With my oldest son in front, my wife, youngest son and I in the back, off we went in a real-life version of Mr. Toad’s Wild Ride.   It didn’t help that the back of the backseat was so upright that it felt as if someone’s hands were pressed up against me to lean forward.

Suddenly, the man is talking and I thought, “What is he saying to my son?”  It turned out he was having a private conversation; speaking Italian, he probably thought we couldn’t understand a word (he was right).  Then, he starts smoking.  We found out later that drivers are forbidden to do that while transporting passengers.  But with this man, laws do not apply as he would change lanes into the opposing direction in order to get around traffic.   Forget eating dinner, my life was about to end in a head-on collision. I quickly thought about our dog back home and how he would feel if we never came back from Rome.

However, we did arrive in one piece, ate dinner, then had a different taxi take us back to our hotel.  Cab fare:  15 euros.  And the man obeyed traffic laws.

Two days later, we went to the main train station in Rome to travel to Florence.  My wife smartly purchased tickets months in advance, able to upgrade to business class due to the early bird discount.

Walking into the Roma Termini is quite disorienting.  A visual onslaught of giant TV screens blinds you, only showing ads.  Good luck finding the smaller screens displaying the needed information travelers seek such as trains departing and arriving.

Just then, my son spotted a young lady in an official-looking vest coming over to help us.  “What terrific public service” I thought to myself as she took us to a wall with a printed schedule and told us to go to Platform 3.  As soon as I thanked her and was turning away, she put out her arm, palm raised, expecting a gratuity.  And then it hit me—she wasn’t an employee but a scam artist.

Before we traveled, my wife sent me an article about the schemes to watch out for overseas such as pickpockets distracting you with jewelry or babies.  Not on that list was people masquerading as train officials.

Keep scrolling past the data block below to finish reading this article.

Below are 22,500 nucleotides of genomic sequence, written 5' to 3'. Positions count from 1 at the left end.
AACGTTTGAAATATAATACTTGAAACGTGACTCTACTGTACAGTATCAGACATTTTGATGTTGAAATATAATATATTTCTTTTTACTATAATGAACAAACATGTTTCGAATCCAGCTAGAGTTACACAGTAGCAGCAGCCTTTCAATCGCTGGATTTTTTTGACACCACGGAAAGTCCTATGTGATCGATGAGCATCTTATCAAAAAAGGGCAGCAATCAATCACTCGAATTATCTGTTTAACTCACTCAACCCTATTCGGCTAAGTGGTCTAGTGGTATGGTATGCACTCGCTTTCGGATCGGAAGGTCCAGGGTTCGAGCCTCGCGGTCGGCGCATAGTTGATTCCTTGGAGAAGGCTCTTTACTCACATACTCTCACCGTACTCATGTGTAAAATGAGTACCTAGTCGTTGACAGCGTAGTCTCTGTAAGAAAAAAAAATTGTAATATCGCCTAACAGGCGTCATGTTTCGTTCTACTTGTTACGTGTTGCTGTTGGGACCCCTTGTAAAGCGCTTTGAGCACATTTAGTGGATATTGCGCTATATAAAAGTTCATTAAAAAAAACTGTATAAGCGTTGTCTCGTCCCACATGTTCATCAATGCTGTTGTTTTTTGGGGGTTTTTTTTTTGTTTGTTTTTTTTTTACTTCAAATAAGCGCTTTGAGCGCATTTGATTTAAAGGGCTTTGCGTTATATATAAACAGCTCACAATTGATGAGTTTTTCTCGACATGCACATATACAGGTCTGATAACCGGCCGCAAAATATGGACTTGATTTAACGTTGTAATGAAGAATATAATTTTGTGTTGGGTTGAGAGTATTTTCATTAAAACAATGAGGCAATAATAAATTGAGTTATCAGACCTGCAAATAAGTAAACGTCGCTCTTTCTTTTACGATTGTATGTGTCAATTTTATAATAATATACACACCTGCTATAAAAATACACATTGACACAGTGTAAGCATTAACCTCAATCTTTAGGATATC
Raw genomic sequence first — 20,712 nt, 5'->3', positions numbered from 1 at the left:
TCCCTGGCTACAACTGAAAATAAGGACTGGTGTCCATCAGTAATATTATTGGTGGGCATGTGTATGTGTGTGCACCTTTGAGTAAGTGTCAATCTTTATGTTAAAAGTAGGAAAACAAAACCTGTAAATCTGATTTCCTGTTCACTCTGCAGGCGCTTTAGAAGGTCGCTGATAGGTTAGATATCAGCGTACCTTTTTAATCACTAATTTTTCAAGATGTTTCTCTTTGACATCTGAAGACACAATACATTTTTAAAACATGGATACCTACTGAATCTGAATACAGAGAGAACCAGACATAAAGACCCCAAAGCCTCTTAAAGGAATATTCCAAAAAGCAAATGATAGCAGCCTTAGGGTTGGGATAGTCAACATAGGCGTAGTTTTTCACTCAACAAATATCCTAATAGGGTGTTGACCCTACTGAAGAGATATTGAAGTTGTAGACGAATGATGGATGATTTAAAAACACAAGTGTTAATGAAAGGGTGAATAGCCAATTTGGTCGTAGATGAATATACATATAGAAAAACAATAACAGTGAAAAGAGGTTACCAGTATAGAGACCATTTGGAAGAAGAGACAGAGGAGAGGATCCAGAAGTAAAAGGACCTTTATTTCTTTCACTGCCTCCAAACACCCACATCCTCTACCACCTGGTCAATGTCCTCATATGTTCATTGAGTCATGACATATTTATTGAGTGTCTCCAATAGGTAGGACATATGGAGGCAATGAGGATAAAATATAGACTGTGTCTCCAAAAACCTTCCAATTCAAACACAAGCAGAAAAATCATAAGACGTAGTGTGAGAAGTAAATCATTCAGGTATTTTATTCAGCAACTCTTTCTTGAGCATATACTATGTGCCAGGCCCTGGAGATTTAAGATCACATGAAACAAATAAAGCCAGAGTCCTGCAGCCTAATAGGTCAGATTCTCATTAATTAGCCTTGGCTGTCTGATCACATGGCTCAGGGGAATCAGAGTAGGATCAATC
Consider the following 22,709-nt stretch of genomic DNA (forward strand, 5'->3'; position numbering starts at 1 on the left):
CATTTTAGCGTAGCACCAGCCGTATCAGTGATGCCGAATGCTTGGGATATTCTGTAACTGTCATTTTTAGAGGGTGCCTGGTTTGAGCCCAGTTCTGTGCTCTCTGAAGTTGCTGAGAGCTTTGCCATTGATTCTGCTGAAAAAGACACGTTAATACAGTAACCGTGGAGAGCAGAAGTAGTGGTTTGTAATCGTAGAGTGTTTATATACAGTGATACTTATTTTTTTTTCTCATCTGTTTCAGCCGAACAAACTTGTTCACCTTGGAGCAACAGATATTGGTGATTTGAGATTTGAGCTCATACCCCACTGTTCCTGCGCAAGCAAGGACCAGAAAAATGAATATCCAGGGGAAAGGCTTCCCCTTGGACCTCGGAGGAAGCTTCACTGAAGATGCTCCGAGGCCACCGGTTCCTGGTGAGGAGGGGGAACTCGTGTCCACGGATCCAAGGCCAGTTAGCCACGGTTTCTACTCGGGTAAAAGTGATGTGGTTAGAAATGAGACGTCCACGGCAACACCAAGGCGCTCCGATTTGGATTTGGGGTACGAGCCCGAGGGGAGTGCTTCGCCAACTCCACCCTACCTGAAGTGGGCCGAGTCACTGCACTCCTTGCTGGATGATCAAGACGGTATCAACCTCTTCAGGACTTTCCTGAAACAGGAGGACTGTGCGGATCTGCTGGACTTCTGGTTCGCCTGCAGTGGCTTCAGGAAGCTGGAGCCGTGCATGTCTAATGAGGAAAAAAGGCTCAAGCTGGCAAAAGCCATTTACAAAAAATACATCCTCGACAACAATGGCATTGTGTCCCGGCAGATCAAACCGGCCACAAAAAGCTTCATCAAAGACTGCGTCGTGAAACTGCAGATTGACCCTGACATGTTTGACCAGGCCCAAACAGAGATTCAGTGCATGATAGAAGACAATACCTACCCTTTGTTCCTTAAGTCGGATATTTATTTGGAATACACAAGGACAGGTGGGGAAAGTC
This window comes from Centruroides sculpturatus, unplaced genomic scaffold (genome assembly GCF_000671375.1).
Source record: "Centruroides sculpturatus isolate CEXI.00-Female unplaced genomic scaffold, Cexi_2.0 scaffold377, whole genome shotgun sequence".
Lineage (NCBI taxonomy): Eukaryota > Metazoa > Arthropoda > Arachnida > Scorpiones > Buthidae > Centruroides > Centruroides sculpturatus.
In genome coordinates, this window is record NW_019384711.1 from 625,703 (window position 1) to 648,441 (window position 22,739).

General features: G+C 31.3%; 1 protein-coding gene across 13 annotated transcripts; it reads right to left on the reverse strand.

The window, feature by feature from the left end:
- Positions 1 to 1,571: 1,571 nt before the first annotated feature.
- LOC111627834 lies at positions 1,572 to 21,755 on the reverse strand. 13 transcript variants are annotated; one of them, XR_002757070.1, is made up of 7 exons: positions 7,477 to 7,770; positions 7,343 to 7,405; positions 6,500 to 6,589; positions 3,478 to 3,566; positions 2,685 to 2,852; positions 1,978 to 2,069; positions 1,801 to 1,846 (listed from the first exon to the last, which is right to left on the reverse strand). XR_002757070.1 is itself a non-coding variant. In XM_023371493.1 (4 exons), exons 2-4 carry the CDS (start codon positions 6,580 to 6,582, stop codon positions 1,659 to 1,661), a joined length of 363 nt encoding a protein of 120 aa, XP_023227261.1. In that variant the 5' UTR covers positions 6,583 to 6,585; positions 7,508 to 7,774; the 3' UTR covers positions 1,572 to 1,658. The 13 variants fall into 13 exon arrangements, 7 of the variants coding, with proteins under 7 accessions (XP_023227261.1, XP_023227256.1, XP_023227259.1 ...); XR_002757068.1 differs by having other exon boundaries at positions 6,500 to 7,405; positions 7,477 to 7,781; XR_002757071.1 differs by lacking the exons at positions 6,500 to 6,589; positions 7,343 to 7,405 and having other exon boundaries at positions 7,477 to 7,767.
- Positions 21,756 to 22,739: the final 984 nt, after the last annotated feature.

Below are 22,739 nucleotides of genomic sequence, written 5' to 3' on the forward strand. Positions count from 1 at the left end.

After giving her the smallest coin I had (1/2 a euro), we hustled to Platform 3.  Strangely, no one else was in that area.  I tried asking for assistance from employees, but I received cold responses.  My son, using Google Translate, was able to find out from one helpful person that the platform number for arriving trains is not posted until minutes before arrival.

Quickly, we found that information just as we heard an announcement that the train we needed was about to depart.  With two bags in tow, I ran and found that train only to see it whoosh out of existence like a scene from a Chuck Jones cartoon.

So we had to purchase new train tickets costing us $225 in U.S. dollars.  Unlike the business class tickets we originally purchased, these were second class seats.  And arriving an hour later.

The one part of our entire 10-day adventure to Italy that concerned me the most was the getaway day which entailed two taxis, one bus, one train, two planes, and lots of perspiration.  To be continued.

Trip to Italy Provides Amazing Chance Meeting

When my wife and I first traveled to Europe in 1997 visiting London and Paris for our belated honeymoon, it was before dogs, children and hair loss.

Not a lover of traveling long distances (I prefer car trips), I promised my wife that one day we would go to Italy.  And so we did, just a couple of weeks ago, 10 days sightseeing in Rome, Florence and Venice, this time with our children.

Seeing manmade structures centuries old dating back to the B.C. era is incredible.  Here in L.A. “since 1959” is considered an achievement.

We walked around the awe-inspiring Colosseum and other ancient sites, climbed the final claustrophobic 320 steps inside the dome of St. Peter’s Basilica to a spectacular view of Rome, and marveled at Michelangelo’s genius in the “La Pieta,” the Sistine Chapel and the 14-foot high statue of David.

The food in Italy is as delicious as advertised.   Pizza, pasta, pastries and gelato unlike you have ever eaten.  If you ever go to Florence, the fourth-generation owned Vivoli is the gelato to get.  In Venice, run not walk to the Pasticceria Rosa Salva for the pistachio cream puff.

In addition to the major landmarks, there were two other places on my list of must-sees.

Since I teach Shakespeare’s Julius Caesar, I had to see where he was assassinated and where his body was cremated.   I also wanted to visit the old Jewish ghetto since I just finished a Holocaust unit last month.

While the cremation site was clearly marked, locating the exact spot where Caesar was killed was another matter.

Most sources reference an archaeological area called Largo di Torre Argentina.  It is a place where every March 15 (ides of March) there is a reenactment of the murder.  However, one tour guide took us to the real site, an apartment building several yards away without any signage.

When we visited the former Jewish ghetto, we learned that once Mussolini welcomed Hitler’s troops into Italy in the fall of 1943, the Nazis demanded 50 kilograms of gold within 36 hours not to deport Jews, yet after Romans assisted the Jews upon meeting that demand, the Nazis reneged on their promise, deporting over 1,000, several sent to Auschwitz; only 16 survived.